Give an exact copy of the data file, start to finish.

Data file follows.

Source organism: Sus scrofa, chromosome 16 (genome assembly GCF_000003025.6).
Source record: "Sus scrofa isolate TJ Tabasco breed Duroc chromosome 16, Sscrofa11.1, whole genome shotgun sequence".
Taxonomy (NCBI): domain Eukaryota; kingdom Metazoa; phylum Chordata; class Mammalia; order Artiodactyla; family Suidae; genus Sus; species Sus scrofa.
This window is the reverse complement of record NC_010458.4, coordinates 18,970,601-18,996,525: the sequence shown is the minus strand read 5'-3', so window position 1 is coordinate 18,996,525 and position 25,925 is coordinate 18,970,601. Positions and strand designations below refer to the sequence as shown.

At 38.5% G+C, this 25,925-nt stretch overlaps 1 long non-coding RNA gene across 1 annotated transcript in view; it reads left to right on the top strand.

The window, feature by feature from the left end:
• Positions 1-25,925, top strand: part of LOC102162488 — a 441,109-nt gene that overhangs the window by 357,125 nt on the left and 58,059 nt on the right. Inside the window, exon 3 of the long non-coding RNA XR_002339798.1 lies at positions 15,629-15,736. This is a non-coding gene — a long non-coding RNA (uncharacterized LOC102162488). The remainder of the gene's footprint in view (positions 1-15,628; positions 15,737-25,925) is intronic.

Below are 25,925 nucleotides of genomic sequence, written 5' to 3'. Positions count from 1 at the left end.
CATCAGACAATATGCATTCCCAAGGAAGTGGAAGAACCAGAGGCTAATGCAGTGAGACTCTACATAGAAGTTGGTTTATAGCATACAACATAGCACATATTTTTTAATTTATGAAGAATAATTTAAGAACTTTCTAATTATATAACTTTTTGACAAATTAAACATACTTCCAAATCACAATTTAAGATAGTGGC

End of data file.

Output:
Source organism: Sus scrofa, chromosome 16 (genome assembly GCF_000003025.6).
Source record: "Sus scrofa isolate TJ Tabasco breed Duroc chromosome 16, Sscrofa11.1, whole genome shotgun sequence".
Taxonomy (NCBI): domain Eukaryota; kingdom Metazoa; phylum Chordata; class Mammalia; order Artiodactyla; family Suidae; genus Sus; species Sus scrofa.
This window is the reverse complement of record NC_010458.4, coordinates 18,970,601-18,996,525: the sequence shown is the minus strand read 5'-3', so window position 1 is coordinate 18,996,525 and position 25,925 is coordinate 18,970,601. Positions and strand designations below refer to the sequence as shown.

At 38.5% G+C, this 25,925-nt stretch overlaps 1 long non-coding RNA gene across 1 annotated transcript in view; it reads left to right on the top strand.

The window, feature by feature from the left end:
• Positions 1-25,925, top strand: part of LOC102162488 — a 441,109-nt gene that overhangs the window by 357,125 nt on the left and 58,059 nt on the right. Inside the window, exon 3 of the long non-coding RNA XR_002339798.1 lies at positions 15,629-15,736. This is a non-coding gene — a long non-coding RNA (uncharacterized LOC102162488). The remainder of the gene's footprint in view (positions 1-15,628; positions 15,737-25,925) is intronic.

Below are 25,925 nucleotides of genomic sequence, written 5' to 3'. Positions count from 1 at the left end.
CATCAGACAATATGCATTCCCAAGGAAGTGGAAGAACCAGAGGCTAATGCAGTGAGACTCTACATAGAAGTTGGTTTATAGCATACAACATAGCACATATTTTTTAATTTATGAAGAATAATTTAAGAACTTTCTAATTATATAACTTTTTGACAAATTAAACATACTTCCAAATCACAATTTAAGATAGTGGC